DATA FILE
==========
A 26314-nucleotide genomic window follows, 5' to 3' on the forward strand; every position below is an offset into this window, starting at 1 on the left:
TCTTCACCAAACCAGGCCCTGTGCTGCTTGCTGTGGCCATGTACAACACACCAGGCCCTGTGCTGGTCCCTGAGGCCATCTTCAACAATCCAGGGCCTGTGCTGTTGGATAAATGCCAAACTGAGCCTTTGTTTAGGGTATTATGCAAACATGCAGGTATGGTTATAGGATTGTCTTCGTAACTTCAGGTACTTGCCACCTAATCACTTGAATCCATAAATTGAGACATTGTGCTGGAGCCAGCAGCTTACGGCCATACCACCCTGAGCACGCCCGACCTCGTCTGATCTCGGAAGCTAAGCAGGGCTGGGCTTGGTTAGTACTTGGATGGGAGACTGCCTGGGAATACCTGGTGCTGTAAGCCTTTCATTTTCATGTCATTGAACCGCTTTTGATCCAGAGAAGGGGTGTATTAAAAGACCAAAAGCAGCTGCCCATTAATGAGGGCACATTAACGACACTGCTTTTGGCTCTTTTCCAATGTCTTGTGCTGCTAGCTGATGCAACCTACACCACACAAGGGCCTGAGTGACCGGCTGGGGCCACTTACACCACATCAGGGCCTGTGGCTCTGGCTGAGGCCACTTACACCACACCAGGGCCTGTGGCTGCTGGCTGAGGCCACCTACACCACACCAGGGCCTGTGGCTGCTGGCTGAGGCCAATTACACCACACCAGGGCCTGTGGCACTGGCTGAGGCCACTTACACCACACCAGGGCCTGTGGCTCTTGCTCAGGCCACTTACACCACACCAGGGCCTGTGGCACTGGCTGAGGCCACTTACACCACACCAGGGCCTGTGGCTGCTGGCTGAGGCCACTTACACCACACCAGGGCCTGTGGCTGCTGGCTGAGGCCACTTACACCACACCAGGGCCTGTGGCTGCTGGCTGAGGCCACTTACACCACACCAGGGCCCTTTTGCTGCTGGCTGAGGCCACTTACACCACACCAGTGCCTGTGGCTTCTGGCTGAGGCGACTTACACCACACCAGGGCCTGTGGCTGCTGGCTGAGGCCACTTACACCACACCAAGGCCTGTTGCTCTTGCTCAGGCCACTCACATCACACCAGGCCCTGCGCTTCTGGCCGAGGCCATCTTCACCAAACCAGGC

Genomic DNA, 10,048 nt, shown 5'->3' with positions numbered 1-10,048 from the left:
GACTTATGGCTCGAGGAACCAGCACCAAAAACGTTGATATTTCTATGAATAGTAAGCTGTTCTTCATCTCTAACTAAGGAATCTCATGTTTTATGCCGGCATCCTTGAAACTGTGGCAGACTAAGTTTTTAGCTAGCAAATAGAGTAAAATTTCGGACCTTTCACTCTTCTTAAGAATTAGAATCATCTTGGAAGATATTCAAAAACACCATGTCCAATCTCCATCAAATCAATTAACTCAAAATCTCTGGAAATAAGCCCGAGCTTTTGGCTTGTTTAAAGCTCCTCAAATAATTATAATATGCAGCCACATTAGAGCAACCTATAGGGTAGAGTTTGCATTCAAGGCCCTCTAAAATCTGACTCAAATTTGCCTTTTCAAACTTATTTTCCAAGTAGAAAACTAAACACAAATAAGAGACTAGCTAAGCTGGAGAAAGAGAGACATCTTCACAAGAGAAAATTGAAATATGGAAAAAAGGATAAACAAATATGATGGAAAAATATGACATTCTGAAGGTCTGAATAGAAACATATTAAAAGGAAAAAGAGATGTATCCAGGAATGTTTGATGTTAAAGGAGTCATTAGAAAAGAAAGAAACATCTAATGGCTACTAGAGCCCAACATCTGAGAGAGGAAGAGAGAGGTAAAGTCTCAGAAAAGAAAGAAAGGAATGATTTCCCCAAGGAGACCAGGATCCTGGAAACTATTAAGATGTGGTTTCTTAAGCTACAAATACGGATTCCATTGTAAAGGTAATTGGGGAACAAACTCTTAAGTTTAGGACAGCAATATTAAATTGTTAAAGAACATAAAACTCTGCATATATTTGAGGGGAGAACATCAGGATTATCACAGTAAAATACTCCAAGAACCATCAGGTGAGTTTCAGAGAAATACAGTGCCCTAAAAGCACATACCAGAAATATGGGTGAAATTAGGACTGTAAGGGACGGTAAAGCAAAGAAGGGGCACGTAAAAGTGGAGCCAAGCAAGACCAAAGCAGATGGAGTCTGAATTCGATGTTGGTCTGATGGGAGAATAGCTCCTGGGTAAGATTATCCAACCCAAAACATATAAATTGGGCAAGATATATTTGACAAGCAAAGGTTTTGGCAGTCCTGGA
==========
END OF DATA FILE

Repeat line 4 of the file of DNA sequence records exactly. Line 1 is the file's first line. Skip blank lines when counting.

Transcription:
GACTTATGGCTCGAGGAACCAGCACCAAAAACGTTGATATTTCTATGAATAGTAAGCTGTTCTTCATCTCTAACTAAGGAATCTCATGTTTTATGCCGGCATCCTTGAAACTGTGGCAGACTAAGTTTTTAGCTAGCAAATAGAGTAAAATTTCGGACCTTTCACTCTTCTTAAGAATTAGAATCATCTTGGAAGATATTCAAAAACACCATGTCCAATCTCCATCAAATCAATTAACTCAAAATCTCTGGAAATAAGCCCGAGCTTTTGGCTTGTTTAAAGCTCCTCAAATAATTATAATATGCAGCCACATTAGAGCAACCTATAGGGTAGAGTTTGCATTCAAGGCCCTCTAAAATCTGACTCAAATTTGCCTTTTCAAACTTATTTTCCAAGTAGAAAACTAAACACAAATAAGAGACTAGCTAAGCTGGAGAAAGAGAGACATCTTCACAAGAGAAAATTGAAATATGGAAAAAAGGATAAACAAATATGATGGAAAAATATGACATTCTGAAGGTCTGAATAGAAACATATTAAAAGGAAAAAGAGATGTATCCAGGAATGTTTGATGTTAAAGGAGTCATTAGAAAAGAAAGAAACATCTAATGGCTACTAGAGCCCAACATCTGAGAGAGGAAGAGAGAGGTAAAGTCTCAGAAAAGAAAGAAAGGAATGATTTCCCCAAGGAGACCAGGATCCTGGAAACTATTAAGATGTGGTTTCTTAAGCTACAAATACGGATTCCATTGTAAAGGTAATTGGGGAACAAACTCTTAAGTTTAGGACAGCAATATTAAATTGTTAAAGAACATAAAACTCTGCATATATTTGAGGGGAGAACATCAGGATTATCACAGTAAAATACTCCAAGAACCATCAGGTGAGTTTCAGAGAAATACAGTGCCCTAAAAGCACATACCAGAAATATGGGTGAAATTAGGACTGTAAGGGACGGTAAAGCAAAGAAGGGGCACGTAAAAGTGGAGCCAAGCAAGACCAAAGCAGATGGAGTCTGAATTCGATGTTGGTCTGATGGGAGAATAGCTCCTGGGTAAGATTATCCAACCCAAAACATATAAATTGGGCAAGATATATTTGACAAGCAAAGGTTTTGGCAGTCCTGGA